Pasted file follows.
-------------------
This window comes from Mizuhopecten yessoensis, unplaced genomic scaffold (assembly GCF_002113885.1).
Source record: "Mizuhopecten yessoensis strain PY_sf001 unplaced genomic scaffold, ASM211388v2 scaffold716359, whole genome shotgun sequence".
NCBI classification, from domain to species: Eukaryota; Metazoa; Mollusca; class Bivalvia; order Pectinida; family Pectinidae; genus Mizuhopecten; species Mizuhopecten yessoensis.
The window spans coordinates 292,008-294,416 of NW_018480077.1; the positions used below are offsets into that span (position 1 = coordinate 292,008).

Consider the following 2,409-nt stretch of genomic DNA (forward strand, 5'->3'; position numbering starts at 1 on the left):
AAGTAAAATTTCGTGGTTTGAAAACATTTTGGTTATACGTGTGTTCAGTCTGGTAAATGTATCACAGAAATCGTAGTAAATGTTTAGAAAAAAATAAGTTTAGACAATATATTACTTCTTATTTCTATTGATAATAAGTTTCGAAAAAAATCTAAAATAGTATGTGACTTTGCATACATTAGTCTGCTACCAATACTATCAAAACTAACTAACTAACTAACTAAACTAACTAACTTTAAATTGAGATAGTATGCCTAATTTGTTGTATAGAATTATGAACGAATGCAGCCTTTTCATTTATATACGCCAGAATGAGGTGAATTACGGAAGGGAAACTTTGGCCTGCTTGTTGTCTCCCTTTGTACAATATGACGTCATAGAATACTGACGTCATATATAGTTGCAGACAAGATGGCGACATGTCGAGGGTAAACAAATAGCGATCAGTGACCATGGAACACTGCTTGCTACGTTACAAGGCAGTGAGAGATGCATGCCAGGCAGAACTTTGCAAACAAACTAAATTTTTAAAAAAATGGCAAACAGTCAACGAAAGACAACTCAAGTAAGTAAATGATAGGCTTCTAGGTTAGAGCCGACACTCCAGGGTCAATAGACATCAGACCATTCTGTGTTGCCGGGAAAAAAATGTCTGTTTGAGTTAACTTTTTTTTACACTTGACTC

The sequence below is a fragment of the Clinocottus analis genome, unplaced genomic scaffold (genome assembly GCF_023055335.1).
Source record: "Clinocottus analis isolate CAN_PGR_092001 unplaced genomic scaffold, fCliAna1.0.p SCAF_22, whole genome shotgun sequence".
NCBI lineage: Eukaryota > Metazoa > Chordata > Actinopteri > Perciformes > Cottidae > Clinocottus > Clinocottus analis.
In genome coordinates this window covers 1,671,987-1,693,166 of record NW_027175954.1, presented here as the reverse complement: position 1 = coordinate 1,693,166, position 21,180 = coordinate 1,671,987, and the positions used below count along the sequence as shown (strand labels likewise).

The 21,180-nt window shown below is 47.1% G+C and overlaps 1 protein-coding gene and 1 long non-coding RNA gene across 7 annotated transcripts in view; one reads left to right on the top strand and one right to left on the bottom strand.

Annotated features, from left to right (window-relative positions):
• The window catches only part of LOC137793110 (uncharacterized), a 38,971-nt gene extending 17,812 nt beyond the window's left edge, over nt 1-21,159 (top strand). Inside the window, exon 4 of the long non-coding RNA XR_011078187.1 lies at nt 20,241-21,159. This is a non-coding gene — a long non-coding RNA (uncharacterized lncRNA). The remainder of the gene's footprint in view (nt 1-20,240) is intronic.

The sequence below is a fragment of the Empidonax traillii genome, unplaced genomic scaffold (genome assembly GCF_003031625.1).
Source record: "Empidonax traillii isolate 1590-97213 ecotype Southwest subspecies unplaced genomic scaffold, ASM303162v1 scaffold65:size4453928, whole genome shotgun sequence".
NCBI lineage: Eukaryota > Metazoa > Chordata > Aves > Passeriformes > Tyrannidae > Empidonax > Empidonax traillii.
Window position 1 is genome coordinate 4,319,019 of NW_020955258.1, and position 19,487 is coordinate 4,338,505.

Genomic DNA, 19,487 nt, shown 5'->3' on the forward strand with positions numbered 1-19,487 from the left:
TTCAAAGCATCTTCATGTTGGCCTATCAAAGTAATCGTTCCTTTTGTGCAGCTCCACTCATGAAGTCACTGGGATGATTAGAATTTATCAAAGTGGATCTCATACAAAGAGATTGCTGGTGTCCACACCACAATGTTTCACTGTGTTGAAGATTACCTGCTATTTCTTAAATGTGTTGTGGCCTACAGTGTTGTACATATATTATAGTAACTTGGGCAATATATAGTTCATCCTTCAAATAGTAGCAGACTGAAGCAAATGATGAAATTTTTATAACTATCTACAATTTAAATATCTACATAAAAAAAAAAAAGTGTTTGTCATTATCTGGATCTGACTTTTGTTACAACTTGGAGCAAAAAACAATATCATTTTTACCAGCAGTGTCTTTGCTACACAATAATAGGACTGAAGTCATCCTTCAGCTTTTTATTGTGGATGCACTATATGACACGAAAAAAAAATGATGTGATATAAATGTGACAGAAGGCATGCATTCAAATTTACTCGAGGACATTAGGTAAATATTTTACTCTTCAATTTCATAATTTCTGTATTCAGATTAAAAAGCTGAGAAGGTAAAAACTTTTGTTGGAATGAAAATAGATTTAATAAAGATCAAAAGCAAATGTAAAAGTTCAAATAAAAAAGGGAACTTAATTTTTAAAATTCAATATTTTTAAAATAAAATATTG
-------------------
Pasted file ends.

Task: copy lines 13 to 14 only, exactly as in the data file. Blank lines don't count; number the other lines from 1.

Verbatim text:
• The window catches only part of LOC137793110 (uncharacterized), a 38,971-nt gene extending 17,812 nt beyond the window's left edge, over nt 1-21,159 (top strand). Inside the window, exon 4 of the long non-coding RNA XR_011078187.1 lies at nt 20,241-21,159. This is a non-coding gene — a long non-coding RNA (uncharacterized lncRNA). The remainder of the gene's footprint in view (nt 1-20,240) is intronic.

The sequence below is a fragment of the Empidonax traillii genome, unplaced genomic scaffold (genome assembly GCF_003031625.1).